coronavirus

Sturgis Motorcycle Rally may have helped spread coronavirus across Midwest

Motorcyclists ride down Main Street during the 80th Annual Sturgis Motorcycle Rally on 7 August 2020 in Sturgis, South Dakota (Getty)
Motorcyclists ride down Main Street during the 80th Annual Sturgis Motorcycle Rally on 7 August 2020 in Sturgis, South Dakota (Getty)

The Sturgis Motorcycle Rally in South Dakota in mid-August may have directly led to a spike in cases of Covid-19 across five states.

More than 330 coronavirus cases and one death were directly linked to the rally as of mid-September, according to a Washington Post survey of health departments in 23 states that provided information.

That number likely represents just the tip of the iceberg, according to experts.

Contact tracing often doesn’t capture the source of infection, and asymptomatic spread goes unnoticed.

Within weeks of the Sturgis rally, South Dakota, North Dakota, Wyoming, Minnesota, and Montana were leading the surge in new coronavirus cases.

The Dakotas saw case numbers and rates of hospitalisation rise enormously throughout September, and into October.

It may never be confirmed how many cases stemmed

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How the Sturgis Motorcycle Rally may have spread coronavirus across the Upper Midwest

A lifelong motorcycle enthusiast, the 50-year-old construction worker and father of five had been determined to go to the Sturgis Motorcycle Rally, a holy grail for bikers. Even when his girlfriend, Angie Balcom, decided to stay back because she was worried about being around so many people during a pandemic, Cervantes was adamant about going.

“I don’t think there was nothing that was going to stop me,” he said.

Back home, Cervantes took Tylenol for his throat and went to bed early. But he woke up the next morning coughing so hard he struggled to catch his breath. Over the next few days, the pain in his chest made him fear that his heart might stop, and a test later confirmed he had the novel coronavirus, which causes the disease covid-19. He was admitted to the hospital 11 days later, on Aug. 27. Soon, his girlfriend and his

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South Dakota Gov. Kristi Noem is using COVID-19 relief funds to pay for a $5 million tourism ad campaign, despite a surge in coronavirus cases following the Sturgis motorcycle rally

  • South Dakota Gov. Kristi Noem is going to use $5 million in coronavirus relief funds on a tourism ad campaign. 

  • South Dakota experienced a spike in COVID-19 cases following last month’s Sturgis Motorcycle Rally which researchers believe might be responsible for more than 19% of all new US cases.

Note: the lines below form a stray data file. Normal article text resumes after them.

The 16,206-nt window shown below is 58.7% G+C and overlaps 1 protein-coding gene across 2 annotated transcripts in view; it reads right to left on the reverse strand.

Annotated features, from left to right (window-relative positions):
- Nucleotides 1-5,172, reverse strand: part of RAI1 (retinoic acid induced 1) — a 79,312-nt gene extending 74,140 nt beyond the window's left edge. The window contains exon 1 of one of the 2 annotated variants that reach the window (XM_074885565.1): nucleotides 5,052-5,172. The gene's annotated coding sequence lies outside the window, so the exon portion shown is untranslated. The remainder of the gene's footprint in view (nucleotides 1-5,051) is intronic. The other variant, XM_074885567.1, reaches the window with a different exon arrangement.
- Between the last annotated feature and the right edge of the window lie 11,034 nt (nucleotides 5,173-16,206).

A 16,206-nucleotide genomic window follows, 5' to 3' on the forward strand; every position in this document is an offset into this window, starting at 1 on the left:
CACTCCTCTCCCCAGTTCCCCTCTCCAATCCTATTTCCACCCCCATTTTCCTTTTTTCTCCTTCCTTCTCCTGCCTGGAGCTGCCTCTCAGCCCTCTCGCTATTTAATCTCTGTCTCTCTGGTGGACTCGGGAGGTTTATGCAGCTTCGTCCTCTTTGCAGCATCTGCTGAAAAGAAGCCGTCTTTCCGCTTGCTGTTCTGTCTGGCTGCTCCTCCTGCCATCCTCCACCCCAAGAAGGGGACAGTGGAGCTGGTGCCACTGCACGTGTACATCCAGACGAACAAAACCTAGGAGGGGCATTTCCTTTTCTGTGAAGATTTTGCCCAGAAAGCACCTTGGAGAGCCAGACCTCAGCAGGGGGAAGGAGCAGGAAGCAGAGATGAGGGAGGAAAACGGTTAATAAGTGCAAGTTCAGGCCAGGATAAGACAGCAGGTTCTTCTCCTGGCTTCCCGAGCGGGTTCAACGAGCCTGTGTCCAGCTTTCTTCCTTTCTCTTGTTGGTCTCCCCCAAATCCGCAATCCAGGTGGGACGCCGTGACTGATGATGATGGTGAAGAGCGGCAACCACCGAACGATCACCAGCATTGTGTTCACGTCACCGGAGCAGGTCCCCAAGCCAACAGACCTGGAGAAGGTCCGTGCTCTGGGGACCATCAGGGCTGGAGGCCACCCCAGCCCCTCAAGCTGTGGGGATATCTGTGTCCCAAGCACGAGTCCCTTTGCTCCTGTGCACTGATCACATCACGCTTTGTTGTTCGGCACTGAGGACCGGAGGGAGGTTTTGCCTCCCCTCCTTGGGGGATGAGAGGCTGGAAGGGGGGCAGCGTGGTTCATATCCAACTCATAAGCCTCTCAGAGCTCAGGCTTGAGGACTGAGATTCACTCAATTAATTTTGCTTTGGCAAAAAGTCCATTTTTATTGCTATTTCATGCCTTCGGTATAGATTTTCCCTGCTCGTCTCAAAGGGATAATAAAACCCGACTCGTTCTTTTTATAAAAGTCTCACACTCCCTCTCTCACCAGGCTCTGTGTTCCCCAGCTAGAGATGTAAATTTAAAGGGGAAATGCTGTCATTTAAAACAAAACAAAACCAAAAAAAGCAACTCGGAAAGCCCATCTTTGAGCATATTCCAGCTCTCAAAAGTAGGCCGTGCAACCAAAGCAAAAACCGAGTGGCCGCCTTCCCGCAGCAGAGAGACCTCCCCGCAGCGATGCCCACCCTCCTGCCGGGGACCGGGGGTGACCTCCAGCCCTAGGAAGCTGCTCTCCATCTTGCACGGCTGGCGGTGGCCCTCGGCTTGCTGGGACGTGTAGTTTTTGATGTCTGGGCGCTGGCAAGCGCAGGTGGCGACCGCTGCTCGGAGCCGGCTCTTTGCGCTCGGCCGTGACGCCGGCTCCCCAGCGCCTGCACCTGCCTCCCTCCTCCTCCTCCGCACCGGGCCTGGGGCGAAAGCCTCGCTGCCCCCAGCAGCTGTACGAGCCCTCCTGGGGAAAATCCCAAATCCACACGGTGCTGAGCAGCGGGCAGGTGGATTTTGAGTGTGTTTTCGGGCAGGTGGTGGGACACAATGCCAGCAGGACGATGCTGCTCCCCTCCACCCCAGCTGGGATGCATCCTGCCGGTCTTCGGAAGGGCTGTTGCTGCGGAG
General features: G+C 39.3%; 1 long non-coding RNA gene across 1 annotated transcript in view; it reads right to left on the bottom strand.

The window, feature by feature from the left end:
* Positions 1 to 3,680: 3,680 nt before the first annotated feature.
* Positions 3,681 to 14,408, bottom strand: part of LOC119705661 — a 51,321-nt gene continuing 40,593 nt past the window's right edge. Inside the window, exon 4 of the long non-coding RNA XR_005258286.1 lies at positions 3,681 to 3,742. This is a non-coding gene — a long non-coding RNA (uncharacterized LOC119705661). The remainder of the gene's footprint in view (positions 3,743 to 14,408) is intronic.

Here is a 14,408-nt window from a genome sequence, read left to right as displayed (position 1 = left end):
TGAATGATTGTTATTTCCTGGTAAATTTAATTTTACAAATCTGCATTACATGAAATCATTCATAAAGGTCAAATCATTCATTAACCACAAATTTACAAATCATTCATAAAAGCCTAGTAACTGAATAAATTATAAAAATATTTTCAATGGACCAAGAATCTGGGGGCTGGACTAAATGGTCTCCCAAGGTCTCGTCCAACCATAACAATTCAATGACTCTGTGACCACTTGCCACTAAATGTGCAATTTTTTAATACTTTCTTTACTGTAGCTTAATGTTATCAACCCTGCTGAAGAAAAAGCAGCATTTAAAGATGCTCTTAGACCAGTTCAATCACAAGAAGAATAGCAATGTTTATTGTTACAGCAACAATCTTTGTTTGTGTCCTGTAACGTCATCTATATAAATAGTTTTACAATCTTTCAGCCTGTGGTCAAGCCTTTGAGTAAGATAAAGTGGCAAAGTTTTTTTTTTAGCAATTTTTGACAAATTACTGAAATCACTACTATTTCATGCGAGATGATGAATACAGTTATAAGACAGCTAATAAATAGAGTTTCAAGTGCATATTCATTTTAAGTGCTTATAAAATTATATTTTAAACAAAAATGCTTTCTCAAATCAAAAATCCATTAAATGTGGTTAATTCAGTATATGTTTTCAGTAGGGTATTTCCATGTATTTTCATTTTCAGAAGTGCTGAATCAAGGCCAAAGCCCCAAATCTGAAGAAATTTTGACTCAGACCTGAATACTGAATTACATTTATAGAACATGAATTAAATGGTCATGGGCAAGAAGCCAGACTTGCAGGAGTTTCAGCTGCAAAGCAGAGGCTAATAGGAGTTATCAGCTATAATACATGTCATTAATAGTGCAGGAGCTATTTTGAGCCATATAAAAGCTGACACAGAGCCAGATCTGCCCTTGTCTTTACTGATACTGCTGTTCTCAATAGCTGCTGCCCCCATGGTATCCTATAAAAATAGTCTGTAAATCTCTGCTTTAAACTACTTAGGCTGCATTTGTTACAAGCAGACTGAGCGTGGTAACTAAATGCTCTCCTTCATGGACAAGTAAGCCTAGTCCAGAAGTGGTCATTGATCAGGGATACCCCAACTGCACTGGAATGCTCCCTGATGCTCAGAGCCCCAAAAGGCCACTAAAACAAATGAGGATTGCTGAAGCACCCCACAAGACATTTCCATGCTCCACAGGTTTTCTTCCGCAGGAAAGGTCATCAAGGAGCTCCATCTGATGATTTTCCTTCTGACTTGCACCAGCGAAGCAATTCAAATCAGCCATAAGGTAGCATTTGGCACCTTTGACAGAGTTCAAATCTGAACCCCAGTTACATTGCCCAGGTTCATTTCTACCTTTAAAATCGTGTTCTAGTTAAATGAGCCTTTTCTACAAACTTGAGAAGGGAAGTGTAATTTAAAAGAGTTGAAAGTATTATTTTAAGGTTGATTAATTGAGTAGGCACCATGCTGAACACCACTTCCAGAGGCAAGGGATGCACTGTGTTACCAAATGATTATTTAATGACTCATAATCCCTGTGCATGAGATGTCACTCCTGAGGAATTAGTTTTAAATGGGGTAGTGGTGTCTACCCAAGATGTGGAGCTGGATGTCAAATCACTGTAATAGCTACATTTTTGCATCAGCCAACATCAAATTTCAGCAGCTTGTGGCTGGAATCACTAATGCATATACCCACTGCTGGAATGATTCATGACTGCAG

• The state now ranks second in the country for new cases per capita over the last two weeks, with 439 new cases per 100,000 people, but Noem is actively still encouraging people to visit. 

  • Visit Insider’s homepage for more stories.

Related: 25K for world-famous motorcycle rally amid pandemic

In the weeks following the Sturgis Motorcycle Rally, South Dakota has emerged as a COVID-19 hotspot. 

Despite the spike in infections, the Gov. Kristi Noem decided to spend $5 million in federal coronavirus relief funds on a tourism ad campaign to actively bring outsiders to the state, according to the Associated Press. 

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Smash Mouth frontman mocks coronavirus at packed Sturgis Motorcycle Rally concert

Smash Mouth’s concert on Sunday in front of a packed crowd at Sturgis Motorcycle Rally in South Dakota drew widespread outrage.

Despite the coronavirus pandemic, thousands of bikers poured into the small city of Sturgis on Friday for the start of the annual motorcycle rally. More than 250,000 people are expected to attend the 10-day rally, making it one of the largest events to take place during the pandemic.

South Dakota has seen an uptick in coronavirus infections in recent weeks.

The band was one of the headliners at the Sturgis Buffalo Chip music festival.

Smash Mouth was one of several musical acts — including Trapt, Night Ranger, Saving Abel, Buckcherry, Reverend Horton Heat, 38 Special, Quiet Riot and Big Skillet — to play at the multi-day festival where admission to the entire event cost $360 per person, according to the Buffalo Chip website.

Videos and photos posted

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